3 Tips for Refining Customer Interaction Data Down to Actionable Insight
All that data sitting in your company's CRM systems is a valuable portal to knowledge about your customers. What do they like to buy? How often, and how much do they typically spend? How do they interact with you—over the phone, by mail or other channels?
It's a mountain of data; how do you make sense of it? Better yet, how do you leverage it to more intelligently communicate with your customers individually?
1. Use Analytics to Leverage Historical Customer Interaction Data
First, evaluate your current customer interaction channels. Does the customer have a choice of channels? Are you offering a single or multifaceted approach? With this information, it's time to leverage your historical data to understand how best to steer your communications via customer contact preferences.
Consider setting up a Web portal for your customers to opt in to their preferred interaction channels. This also allows you to deliver higher value to your customers by allowing them to be in control of how they are contacted. This also minimizes ineffective and potentially damaging messages that could be perceived as intrusive or inconsiderate of their preferences. Happy customers are profitable customers.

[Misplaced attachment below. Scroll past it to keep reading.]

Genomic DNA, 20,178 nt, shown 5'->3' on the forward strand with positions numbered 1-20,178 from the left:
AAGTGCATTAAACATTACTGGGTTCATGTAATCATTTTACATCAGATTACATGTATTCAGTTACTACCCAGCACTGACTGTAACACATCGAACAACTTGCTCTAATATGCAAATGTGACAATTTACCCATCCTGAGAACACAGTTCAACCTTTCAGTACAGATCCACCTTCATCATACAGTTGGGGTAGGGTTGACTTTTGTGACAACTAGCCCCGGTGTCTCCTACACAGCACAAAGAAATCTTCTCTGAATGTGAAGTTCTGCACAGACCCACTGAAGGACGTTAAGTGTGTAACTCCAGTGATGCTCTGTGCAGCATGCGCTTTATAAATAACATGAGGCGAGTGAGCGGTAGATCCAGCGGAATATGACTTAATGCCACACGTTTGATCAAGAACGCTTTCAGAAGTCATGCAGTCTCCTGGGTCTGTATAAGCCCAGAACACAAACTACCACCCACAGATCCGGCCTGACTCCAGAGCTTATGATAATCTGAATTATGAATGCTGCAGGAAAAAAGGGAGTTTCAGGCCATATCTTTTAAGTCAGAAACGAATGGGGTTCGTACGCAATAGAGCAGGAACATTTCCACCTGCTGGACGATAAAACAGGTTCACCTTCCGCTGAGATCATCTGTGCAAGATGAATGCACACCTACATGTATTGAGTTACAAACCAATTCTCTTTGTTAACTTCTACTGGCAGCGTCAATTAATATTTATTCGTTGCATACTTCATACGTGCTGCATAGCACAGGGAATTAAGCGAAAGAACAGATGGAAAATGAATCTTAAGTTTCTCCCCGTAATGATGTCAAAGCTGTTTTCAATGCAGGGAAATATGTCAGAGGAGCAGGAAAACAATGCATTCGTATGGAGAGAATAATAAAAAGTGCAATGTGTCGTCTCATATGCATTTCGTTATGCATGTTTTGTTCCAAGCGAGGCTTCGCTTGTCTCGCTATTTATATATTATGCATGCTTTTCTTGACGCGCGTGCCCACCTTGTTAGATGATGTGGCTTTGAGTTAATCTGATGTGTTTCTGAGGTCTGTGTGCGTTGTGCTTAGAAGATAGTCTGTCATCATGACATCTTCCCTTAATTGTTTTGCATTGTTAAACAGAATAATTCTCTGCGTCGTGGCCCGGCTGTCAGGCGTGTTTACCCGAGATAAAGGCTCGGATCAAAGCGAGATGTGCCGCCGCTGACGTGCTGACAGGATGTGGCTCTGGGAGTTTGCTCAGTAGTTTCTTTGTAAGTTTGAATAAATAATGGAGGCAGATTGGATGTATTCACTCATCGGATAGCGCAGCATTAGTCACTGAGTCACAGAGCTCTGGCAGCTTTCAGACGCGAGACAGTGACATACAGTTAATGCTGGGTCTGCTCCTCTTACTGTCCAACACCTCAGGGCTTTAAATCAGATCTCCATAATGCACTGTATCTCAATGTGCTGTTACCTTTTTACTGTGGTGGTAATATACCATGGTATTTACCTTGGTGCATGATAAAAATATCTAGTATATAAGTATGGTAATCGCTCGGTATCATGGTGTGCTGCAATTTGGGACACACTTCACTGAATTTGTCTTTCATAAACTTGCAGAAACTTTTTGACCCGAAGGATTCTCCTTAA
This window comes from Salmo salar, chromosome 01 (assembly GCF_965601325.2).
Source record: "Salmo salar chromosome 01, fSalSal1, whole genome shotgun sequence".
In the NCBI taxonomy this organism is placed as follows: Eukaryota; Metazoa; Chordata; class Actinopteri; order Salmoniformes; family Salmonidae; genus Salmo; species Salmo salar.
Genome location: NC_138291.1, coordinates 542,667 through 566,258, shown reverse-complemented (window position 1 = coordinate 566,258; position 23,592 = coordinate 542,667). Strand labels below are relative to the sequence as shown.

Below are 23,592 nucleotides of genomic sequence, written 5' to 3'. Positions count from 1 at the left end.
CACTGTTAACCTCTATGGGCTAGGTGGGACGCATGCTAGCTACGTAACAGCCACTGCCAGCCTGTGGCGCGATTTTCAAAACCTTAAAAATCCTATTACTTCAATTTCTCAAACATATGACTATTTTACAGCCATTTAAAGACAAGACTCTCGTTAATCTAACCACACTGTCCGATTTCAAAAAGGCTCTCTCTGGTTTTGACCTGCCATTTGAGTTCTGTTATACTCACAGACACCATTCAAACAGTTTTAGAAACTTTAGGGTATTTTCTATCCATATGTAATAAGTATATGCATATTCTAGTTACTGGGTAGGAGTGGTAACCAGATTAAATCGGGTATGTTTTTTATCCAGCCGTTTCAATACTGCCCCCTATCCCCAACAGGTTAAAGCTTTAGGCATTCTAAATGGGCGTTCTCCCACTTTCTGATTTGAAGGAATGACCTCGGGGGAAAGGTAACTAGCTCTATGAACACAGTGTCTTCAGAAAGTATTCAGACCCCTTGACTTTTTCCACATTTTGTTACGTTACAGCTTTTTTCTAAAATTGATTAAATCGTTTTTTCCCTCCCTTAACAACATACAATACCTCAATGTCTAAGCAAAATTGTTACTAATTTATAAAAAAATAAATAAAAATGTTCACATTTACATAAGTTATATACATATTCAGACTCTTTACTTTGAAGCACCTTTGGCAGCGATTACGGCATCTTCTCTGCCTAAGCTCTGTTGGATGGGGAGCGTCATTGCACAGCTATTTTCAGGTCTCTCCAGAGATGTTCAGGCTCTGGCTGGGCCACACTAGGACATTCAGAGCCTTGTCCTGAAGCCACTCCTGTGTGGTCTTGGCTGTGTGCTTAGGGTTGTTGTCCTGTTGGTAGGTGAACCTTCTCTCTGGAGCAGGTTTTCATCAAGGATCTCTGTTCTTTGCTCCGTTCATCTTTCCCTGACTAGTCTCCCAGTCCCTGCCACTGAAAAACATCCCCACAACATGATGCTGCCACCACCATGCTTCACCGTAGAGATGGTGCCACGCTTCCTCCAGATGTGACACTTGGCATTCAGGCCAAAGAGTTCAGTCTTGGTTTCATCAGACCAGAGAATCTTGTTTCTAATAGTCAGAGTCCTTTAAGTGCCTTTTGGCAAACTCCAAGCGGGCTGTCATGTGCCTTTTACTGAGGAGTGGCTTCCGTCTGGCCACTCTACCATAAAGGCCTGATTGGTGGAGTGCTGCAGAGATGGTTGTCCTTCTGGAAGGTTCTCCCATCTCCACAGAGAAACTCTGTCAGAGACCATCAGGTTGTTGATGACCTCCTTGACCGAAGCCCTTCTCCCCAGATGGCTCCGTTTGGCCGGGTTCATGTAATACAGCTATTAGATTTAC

2. Deliver Higher Value Messages That Increase Customer Satisfaction
Again, there are several key questions to evaluate first:
- Are certain messages more effective via a specific channel?
- Are message scripts concise and easily comprehended?
- What's working?
- What can be improved?
A customer survey can be a great tool to fine-tune interaction strategies by taking the guesswork out of deciding what's working and what isn't. Surveys also allow you to analyze channel and message effectiveness on an ongoing basis, ensuring that your results are based on fact.
More than ever, customer service and experience are driving purchase decisions, while low prices are taking a back seat. According to a recent survey from Forrester Research that polled more than 4,600 consumers across 12 industries, customer service took precedent over low prices when consumers began forming business relationships. Want to know what matters to your customers and how you can provide them with the most value? Ask them. They'll tell you, and you'll both benefit.